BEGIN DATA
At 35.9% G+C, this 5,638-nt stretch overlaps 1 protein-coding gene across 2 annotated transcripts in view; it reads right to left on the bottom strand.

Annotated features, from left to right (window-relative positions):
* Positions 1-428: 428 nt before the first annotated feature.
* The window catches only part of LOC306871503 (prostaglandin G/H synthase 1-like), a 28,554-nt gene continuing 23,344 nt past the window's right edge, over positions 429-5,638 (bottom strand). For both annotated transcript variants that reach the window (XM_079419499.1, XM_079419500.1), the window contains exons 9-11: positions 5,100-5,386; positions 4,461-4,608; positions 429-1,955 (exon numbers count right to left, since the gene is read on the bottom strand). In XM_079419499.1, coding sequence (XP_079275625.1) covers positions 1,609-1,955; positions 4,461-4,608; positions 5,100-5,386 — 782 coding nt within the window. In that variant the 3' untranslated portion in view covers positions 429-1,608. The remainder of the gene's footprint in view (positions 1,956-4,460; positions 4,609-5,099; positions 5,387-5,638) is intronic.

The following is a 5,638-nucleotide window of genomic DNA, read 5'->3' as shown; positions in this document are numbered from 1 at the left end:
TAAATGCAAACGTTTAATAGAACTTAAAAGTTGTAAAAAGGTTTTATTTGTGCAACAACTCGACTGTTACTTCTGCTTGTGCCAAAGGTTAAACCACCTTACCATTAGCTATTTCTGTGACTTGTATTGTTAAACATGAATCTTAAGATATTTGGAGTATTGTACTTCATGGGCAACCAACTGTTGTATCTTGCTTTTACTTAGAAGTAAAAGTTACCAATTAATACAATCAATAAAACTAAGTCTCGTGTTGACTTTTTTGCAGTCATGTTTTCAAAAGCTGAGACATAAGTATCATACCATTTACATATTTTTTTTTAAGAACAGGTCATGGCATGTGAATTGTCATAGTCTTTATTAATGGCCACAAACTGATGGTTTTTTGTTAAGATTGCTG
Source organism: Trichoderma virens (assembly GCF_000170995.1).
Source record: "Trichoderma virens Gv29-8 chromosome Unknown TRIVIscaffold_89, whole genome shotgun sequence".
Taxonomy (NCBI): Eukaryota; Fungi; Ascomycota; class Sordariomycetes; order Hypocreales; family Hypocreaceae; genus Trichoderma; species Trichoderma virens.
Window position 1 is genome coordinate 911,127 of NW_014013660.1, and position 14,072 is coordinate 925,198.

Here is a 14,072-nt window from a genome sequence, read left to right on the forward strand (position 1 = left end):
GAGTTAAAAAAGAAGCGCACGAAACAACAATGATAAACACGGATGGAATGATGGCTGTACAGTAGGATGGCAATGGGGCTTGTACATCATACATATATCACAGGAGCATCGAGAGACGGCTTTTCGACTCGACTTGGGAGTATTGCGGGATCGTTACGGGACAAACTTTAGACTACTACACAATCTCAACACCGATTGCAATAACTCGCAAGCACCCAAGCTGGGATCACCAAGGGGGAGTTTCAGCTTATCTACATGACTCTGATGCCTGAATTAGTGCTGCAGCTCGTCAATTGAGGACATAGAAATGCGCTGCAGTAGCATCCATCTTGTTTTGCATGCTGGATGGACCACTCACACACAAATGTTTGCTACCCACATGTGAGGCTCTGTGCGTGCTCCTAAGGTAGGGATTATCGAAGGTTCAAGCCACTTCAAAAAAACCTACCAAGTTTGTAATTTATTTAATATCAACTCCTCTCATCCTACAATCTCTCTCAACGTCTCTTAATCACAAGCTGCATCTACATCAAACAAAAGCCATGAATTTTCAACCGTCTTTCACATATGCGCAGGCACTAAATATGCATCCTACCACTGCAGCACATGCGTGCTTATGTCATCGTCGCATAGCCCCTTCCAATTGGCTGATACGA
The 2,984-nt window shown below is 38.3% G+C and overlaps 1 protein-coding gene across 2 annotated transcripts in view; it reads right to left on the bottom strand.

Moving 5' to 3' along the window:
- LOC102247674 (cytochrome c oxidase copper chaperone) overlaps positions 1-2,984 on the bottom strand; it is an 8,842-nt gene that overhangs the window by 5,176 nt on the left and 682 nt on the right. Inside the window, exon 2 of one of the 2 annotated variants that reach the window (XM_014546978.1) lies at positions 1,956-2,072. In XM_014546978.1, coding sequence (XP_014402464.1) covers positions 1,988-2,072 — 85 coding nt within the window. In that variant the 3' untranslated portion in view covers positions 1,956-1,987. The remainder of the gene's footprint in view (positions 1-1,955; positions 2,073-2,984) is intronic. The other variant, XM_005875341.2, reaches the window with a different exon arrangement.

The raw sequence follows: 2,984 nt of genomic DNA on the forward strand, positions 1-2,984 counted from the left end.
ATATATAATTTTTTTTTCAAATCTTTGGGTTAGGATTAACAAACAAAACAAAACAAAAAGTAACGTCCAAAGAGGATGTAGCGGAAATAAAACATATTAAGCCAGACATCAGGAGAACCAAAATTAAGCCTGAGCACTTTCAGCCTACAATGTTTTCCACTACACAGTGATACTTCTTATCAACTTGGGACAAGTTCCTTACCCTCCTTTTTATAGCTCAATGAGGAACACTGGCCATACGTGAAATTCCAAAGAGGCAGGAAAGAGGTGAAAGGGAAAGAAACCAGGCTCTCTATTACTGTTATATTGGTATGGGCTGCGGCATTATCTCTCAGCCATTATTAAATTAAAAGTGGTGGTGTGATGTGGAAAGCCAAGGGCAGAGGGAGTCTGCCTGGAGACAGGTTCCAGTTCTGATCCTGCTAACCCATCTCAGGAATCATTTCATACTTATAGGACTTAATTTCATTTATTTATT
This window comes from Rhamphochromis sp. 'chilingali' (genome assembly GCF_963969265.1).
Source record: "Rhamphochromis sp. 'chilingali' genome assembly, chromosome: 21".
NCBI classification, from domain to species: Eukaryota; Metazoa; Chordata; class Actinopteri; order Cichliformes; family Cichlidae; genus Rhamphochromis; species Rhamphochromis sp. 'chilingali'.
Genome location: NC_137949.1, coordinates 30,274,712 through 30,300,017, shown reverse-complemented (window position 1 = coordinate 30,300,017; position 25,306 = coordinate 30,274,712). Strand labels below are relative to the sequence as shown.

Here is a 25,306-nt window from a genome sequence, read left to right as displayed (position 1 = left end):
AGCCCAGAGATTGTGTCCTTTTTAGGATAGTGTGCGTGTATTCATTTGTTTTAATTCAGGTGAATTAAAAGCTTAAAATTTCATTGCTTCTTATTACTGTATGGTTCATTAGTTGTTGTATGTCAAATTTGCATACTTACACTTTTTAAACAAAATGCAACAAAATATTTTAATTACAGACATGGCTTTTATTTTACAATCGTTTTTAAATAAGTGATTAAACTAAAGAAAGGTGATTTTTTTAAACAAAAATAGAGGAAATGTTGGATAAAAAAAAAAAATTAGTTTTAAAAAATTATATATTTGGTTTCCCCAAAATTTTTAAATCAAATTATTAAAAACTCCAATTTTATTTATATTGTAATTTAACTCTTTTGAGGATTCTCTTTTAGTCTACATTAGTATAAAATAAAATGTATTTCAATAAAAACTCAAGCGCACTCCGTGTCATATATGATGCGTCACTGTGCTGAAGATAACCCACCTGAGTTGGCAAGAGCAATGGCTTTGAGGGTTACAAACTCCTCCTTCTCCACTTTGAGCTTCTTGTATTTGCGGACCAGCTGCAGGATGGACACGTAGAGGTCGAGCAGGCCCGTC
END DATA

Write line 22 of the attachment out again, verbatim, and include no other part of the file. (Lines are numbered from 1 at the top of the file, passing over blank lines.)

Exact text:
Here is a 25,306-nt window from a genome sequence, read left to right as displayed (position 1 = left end):